When you think about thermal comfort, chances are air temperature may be the first thing that comes to mind. The temperature of the air around us plays a large role in how comfortable we feel. However, there are other things that can affect our personal comfort level.
Temperature As a Thermal Comfort
Although temperature is not the only influence to thermal comfort, it does play a large role in two different ways. First, there is the actual temperature of the air surrounding us. Second, the concept of thermal radiation factors in. In order to understand this, think about how comfortable it can be to sit next to a fireplace in a chilly room. The combination of the air temperature and radiant heat add up to our overall perception of the warmth or coolness of the environment around us.
Humidify As a Thermal Comfort
Humidity also plays a big role in thermal comfort. For example, a hot day can seem even more stifling and oppressive if the humidity level is also high. Likewise, a very hot day might seem comfortable if the humidity level is low. The level of humidity within the air around us determines how quickly perspiration can evaporate from our skin. When the air is already laden with a lot of moisture, perspiration evaporates much more slowly. This slower level of evaporation inhibits our body’s natural cooling system.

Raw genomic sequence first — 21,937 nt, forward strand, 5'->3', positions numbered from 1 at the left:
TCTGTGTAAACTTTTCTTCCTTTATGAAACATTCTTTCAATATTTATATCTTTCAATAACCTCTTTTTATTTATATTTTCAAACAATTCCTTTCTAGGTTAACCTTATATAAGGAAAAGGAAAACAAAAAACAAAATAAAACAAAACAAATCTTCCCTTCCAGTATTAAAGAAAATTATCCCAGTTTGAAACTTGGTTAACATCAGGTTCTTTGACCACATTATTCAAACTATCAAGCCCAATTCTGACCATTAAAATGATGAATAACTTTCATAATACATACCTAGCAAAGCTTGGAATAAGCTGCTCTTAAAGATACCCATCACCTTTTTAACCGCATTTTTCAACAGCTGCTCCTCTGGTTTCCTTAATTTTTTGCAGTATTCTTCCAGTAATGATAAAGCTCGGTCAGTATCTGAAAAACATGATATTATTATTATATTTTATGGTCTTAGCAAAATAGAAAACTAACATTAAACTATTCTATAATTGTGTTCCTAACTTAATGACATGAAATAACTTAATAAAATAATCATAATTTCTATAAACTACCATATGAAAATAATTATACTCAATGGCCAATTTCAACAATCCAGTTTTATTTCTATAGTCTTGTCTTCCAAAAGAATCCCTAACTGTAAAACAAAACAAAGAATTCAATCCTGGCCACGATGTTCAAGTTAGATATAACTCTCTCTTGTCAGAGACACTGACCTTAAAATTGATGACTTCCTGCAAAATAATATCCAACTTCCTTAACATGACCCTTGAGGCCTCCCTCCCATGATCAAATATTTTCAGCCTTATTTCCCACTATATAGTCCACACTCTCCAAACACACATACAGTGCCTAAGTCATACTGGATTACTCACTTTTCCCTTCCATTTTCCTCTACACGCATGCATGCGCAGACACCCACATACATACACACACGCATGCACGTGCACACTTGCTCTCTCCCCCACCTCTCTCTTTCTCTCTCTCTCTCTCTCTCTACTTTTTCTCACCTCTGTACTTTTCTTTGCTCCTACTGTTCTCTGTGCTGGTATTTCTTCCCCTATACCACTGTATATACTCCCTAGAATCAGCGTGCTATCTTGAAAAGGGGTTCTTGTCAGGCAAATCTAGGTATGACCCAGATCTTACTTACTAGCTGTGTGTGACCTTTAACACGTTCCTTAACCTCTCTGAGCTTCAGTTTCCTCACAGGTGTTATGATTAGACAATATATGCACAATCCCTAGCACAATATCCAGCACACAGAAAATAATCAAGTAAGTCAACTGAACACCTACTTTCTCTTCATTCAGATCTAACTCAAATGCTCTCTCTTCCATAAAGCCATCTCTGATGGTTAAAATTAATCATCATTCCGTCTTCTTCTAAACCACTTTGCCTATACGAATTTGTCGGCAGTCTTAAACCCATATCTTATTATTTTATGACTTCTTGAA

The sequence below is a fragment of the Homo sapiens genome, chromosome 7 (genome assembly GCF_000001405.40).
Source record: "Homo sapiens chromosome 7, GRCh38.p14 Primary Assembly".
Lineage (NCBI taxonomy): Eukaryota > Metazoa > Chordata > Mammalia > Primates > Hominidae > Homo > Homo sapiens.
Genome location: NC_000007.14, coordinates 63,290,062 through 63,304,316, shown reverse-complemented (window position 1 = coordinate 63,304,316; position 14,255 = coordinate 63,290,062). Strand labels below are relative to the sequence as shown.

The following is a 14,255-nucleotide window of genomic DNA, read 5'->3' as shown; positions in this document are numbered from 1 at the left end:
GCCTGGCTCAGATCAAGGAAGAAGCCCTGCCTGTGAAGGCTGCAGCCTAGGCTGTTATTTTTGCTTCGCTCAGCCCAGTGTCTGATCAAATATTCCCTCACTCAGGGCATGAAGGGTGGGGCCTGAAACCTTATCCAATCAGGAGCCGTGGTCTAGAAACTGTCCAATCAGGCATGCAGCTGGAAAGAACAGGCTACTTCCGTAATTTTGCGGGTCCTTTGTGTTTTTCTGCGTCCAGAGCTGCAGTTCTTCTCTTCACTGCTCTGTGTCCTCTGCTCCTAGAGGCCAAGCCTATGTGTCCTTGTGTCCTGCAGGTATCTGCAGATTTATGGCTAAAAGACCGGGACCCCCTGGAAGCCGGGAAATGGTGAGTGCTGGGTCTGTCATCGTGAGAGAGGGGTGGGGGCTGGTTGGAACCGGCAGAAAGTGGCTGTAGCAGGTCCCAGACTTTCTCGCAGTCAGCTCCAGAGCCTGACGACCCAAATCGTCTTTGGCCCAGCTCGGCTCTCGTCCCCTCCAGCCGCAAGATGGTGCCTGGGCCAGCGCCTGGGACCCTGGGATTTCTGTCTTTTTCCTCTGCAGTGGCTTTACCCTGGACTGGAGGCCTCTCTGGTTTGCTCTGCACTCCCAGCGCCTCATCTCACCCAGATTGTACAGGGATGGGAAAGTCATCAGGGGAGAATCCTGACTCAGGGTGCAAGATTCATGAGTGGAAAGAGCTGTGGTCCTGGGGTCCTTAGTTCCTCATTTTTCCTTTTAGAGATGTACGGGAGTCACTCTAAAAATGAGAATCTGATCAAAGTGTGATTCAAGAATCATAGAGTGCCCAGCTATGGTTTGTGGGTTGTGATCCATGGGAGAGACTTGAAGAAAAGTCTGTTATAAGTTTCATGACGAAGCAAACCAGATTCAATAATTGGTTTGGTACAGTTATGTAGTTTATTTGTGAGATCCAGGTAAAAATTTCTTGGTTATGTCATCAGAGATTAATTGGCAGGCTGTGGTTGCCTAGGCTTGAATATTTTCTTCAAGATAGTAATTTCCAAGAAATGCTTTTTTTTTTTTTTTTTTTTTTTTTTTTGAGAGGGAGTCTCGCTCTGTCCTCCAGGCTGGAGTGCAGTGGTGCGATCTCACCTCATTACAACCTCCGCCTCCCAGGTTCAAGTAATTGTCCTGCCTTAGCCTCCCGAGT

In addition to the environment around us, there are also some things about each of us personally that can either help or hinder our level of thermal comfort. Proper clothing can play a large role. For example, think about how unbearable it would be to wear a wooly sweater on a hot day, but how comfortable that same sweater would be on a cold day. Likewise, a short-sleeved shirt would be a great choice for a hot summer day, but would cause you to be uncomfortable if you were outside in the cold.
Finally, our level of physical activity definitely factors into whether we feel comfortable, too hot, or too cold. The same physical labor that can help keep us warm on a cold day can make us feel overheated on a hot summer day. Additionally, each of us has a personal level of metabolism that must be taken into consideration. Even if temperature and humidity levels are the same, one person may feel too hot, while another person may feel too cold.
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